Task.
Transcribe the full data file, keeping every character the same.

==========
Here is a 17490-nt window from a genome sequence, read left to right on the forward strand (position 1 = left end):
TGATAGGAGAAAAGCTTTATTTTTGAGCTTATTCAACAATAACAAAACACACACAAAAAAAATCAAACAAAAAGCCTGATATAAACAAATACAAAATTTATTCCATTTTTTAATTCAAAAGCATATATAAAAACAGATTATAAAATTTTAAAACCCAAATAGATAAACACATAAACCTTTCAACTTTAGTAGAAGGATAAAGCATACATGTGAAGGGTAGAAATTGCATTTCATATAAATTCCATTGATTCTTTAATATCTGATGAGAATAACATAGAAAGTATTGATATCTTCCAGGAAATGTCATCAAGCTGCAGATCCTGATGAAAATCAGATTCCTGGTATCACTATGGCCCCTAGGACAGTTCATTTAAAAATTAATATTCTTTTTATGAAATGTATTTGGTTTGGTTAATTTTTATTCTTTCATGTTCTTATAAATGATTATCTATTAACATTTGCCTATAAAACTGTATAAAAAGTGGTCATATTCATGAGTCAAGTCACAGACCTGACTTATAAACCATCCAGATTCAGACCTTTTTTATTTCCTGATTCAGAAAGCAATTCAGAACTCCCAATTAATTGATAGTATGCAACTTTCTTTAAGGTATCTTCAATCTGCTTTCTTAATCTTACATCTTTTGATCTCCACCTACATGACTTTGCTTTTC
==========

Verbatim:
Here is a 17490-nt window from a genome sequence, read left to right on the forward strand (position 1 = left end):
TGATAGGAGAAAAGCTTTATTTTTGAGCTTATTCAACAATAACAAAACACACACAAAAAAAATCAAACAAAAAGCCTGATATAAACAAATACAAAATTTATTCCATTTTTTAATTCAAAAGCATATATAAAAACAGATTATAAAATTTTAAAACCCAAATAGATAAACACATAAACCTTTCAACTTTAGTAGAAGGATAAAGCATACATGTGAAGGGTAGAAATTGCATTTCATATAAATTCCATTGATTCTTTAATATCTGATGAGAATAACATAGAAAGTATTGATATCTTCCAGGAAATGTCATCAAGCTGCAGATCCTGATGAAAATCAGATTCCTGGTATCACTATGGCCCCTAGGACAGTTCATTTAAAAATTAATATTCTTTTTATGAAATGTATTTGGTTTGGTTAATTTTTATTCTTTCATGTTCTTATAAATGATTATCTATTAACATTTGCCTATAAAACTGTATAAAAAGTGGTCATATTCATGAGTCAAGTCACAGACCTGACTTATAAACCATCCAGATTCAGACCTTTTTTATTTCCTGATTCAGAAAGCAATTCAGAACTCCCAATTAATTGATAGTATGCAACTTTCTTTAAGGTATCTTCAATCTGCTTTCTTAATCTTACATCTTTTGATCTCCACCTACATGACTTTGCTTTTC